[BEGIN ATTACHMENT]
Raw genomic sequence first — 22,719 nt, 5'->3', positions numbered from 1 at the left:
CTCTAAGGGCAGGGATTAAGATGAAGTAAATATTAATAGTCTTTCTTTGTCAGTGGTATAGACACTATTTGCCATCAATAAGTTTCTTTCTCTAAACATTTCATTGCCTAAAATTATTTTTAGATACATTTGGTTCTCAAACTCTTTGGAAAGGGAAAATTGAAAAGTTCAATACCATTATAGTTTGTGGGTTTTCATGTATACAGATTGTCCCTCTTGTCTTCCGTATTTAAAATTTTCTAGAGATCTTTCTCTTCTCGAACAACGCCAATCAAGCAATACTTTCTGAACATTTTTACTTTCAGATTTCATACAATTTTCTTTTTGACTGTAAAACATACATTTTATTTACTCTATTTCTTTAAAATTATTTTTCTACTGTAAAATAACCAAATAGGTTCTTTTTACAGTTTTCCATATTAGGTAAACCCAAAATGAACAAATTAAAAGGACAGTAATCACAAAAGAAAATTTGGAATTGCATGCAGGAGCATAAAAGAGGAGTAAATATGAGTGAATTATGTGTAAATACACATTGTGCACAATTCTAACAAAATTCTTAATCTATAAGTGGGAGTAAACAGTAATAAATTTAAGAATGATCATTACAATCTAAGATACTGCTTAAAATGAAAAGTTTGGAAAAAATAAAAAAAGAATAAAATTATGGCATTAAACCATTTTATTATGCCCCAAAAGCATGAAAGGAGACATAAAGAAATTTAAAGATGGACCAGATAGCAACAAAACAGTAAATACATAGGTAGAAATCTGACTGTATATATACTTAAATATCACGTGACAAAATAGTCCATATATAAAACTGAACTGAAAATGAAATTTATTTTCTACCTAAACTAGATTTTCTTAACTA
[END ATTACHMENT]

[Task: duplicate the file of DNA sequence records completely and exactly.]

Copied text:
Raw genomic sequence first — 22,719 nt, 5'->3', positions numbered from 1 at the left:
CTCTAAGGGCAGGGATTAAGATGAAGTAAATATTAATAGTCTTTCTTTGTCAGTGGTATAGACACTATTTGCCATCAATAAGTTTCTTTCTCTAAACATTTCATTGCCTAAAATTATTTTTAGATACATTTGGTTCTCAAACTCTTTGGAAAGGGAAAATTGAAAAGTTCAATACCATTATAGTTTGTGGGTTTTCATGTATACAGATTGTCCCTCTTGTCTTCCGTATTTAAAATTTTCTAGAGATCTTTCTCTTCTCGAACAACGCCAATCAAGCAATACTTTCTGAACATTTTTACTTTCAGATTTCATACAATTTTCTTTTTGACTGTAAAACATACATTTTATTTACTCTATTTCTTTAAAATTATTTTTCTACTGTAAAATAACCAAATAGGTTCTTTTTACAGTTTTCCATATTAGGTAAACCCAAAATGAACAAATTAAAAGGACAGTAATCACAAAAGAAAATTTGGAATTGCATGCAGGAGCATAAAAGAGGAGTAAATATGAGTGAATTATGTGTAAATACACATTGTGCACAATTCTAACAAAATTCTTAATCTATAAGTGGGAGTAAACAGTAATAAATTTAAGAATGATCATTACAATCTAAGATACTGCTTAAAATGAAAAGTTTGGAAAAAATAAAAAAAGAATAAAATTATGGCATTAAACCATTTTATTATGCCCCAAAAGCATGAAAGGAGACATAAAGAAATTTAAAGATGGACCAGATAGCAACAAAACAGTAAATACATAGGTAGAAATCTGACTGTATATATACTTAAATATCACGTGACAAAATAGTCCATATATAAAACTGAACTGAAAATGAAATTTATTTTCTACCTAAACTAGATTTTCTTAACTA